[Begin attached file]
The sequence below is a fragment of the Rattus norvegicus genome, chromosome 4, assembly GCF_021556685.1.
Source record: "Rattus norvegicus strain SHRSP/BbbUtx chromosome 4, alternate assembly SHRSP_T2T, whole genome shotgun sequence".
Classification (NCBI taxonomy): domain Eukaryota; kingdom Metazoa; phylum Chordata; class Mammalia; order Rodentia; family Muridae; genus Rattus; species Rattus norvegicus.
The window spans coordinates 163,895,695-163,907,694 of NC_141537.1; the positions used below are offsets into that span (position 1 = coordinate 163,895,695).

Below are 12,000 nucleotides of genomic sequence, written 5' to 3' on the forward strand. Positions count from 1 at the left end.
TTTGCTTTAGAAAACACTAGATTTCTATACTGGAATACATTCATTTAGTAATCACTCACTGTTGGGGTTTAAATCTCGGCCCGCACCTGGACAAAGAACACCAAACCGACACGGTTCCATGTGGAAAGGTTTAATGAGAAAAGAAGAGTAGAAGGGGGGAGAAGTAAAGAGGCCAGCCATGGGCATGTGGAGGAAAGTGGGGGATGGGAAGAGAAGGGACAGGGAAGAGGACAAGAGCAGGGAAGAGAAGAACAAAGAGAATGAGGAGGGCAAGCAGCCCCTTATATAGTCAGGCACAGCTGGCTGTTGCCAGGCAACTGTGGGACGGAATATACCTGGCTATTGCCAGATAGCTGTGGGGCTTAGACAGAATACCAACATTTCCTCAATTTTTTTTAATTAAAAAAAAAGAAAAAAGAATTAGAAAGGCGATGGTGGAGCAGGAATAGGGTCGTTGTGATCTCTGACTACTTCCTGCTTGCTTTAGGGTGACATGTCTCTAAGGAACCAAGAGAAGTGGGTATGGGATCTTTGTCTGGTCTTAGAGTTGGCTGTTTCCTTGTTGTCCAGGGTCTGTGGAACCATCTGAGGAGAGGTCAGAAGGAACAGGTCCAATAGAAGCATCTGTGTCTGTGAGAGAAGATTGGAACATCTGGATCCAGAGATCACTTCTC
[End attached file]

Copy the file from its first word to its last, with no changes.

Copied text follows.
The sequence below is a fragment of the Rattus norvegicus genome, chromosome 4, assembly GCF_021556685.1.
Source record: "Rattus norvegicus strain SHRSP/BbbUtx chromosome 4, alternate assembly SHRSP_T2T, whole genome shotgun sequence".
Classification (NCBI taxonomy): domain Eukaryota; kingdom Metazoa; phylum Chordata; class Mammalia; order Rodentia; family Muridae; genus Rattus; species Rattus norvegicus.
The window spans coordinates 163,895,695-163,907,694 of NC_141537.1; the positions used below are offsets into that span (position 1 = coordinate 163,895,695).

Below are 12,000 nucleotides of genomic sequence, written 5' to 3' on the forward strand. Positions count from 1 at the left end.
TTTGCTTTAGAAAACACTAGATTTCTATACTGGAATACATTCATTTAGTAATCACTCACTGTTGGGGTTTAAATCTCGGCCCGCACCTGGACAAAGAACACCAAACCGACACGGTTCCATGTGGAAAGGTTTAATGAGAAAAGAAGAGTAGAAGGGGGGAGAAGTAAAGAGGCCAGCCATGGGCATGTGGAGGAAAGTGGGGGATGGGAAGAGAAGGGACAGGGAAGAGGACAAGAGCAGGGAAGAGAAGAACAAAGAGAATGAGGAGGGCAAGCAGCCCCTTATATAGTCAGGCACAGCTGGCTGTTGCCAGGCAACTGTGGGACGGAATATACCTGGCTATTGCCAGATAGCTGTGGGGCTTAGACAGAATACCAACATTTCCTCAATTTTTTTTAATTAAAAAAAAAGAAAAAAGAATTAGAAAGGCGATGGTGGAGCAGGAATAGGGTCGTTGTGATCTCTGACTACTTCCTGCTTGCTTTAGGGTGACATGTCTCTAAGGAACCAAGAGAAGTGGGTATGGGATCTTTGTCTGGTCTTAGAGTTGGCTGTTTCCTTGTTGTCCAGGGTCTGTGGAACCATCTGAGGAGAGGTCAGAAGGAACAGGTCCAATAGAAGCATCTGTGTCTGTGAGAGAAGATTGGAACATCTGGATCCAGAGATCACTTCTC